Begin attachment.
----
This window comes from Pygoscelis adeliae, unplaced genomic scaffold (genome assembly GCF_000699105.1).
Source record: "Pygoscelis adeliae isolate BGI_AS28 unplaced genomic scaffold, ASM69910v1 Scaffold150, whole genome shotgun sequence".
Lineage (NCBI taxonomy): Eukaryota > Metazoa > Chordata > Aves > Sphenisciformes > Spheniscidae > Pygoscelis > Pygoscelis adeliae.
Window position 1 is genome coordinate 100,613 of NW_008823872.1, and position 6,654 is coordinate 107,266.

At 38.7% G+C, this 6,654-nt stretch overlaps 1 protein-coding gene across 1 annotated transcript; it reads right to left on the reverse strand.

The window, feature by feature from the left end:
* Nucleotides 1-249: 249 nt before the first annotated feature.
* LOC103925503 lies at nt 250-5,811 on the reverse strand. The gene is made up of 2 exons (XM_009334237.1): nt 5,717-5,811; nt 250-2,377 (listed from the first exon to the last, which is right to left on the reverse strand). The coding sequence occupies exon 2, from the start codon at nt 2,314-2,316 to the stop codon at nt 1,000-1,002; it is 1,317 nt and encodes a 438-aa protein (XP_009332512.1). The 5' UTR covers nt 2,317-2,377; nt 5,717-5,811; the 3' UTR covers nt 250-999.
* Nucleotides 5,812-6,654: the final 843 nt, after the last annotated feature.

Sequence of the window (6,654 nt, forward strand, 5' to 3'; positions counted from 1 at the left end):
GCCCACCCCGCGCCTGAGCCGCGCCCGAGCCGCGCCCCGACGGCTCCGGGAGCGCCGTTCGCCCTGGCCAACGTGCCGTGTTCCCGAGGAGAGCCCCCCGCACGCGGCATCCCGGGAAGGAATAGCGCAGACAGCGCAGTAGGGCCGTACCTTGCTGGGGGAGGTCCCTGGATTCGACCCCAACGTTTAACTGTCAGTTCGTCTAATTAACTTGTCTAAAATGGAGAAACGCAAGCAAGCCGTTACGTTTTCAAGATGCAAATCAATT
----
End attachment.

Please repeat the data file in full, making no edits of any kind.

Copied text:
This window comes from Pygoscelis adeliae, unplaced genomic scaffold (genome assembly GCF_000699105.1).
Source record: "Pygoscelis adeliae isolate BGI_AS28 unplaced genomic scaffold, ASM69910v1 Scaffold150, whole genome shotgun sequence".
Lineage (NCBI taxonomy): Eukaryota > Metazoa > Chordata > Aves > Sphenisciformes > Spheniscidae > Pygoscelis > Pygoscelis adeliae.
Window position 1 is genome coordinate 100,613 of NW_008823872.1, and position 6,654 is coordinate 107,266.

At 38.7% G+C, this 6,654-nt stretch overlaps 1 protein-coding gene across 1 annotated transcript; it reads right to left on the reverse strand.

The window, feature by feature from the left end:
* Nucleotides 1-249: 249 nt before the first annotated feature.
* LOC103925503 lies at nt 250-5,811 on the reverse strand. The gene is made up of 2 exons (XM_009334237.1): nt 5,717-5,811; nt 250-2,377 (listed from the first exon to the last, which is right to left on the reverse strand). The coding sequence occupies exon 2, from the start codon at nt 2,314-2,316 to the stop codon at nt 1,000-1,002; it is 1,317 nt and encodes a 438-aa protein (XP_009332512.1). The 5' UTR covers nt 2,317-2,377; nt 5,717-5,811; the 3' UTR covers nt 250-999.
* Nucleotides 5,812-6,654: the final 843 nt, after the last annotated feature.

Sequence of the window (6,654 nt, forward strand, 5' to 3'; positions counted from 1 at the left end):
GCCCACCCCGCGCCTGAGCCGCGCCCGAGCCGCGCCCCGACGGCTCCGGGAGCGCCGTTCGCCCTGGCCAACGTGCCGTGTTCCCGAGGAGAGCCCCCCGCACGCGGCATCCCGGGAAGGAATAGCGCAGACAGCGCAGTAGGGCCGTACCTTGCTGGGGGAGGTCCCTGGATTCGACCCCAACGTTTAACTGTCAGTTCGTCTAATTAACTTGTCTAAAATGGAGAAACGCAAGCAAGCCGTTACGTTTTCAAGATGCAAATCAATT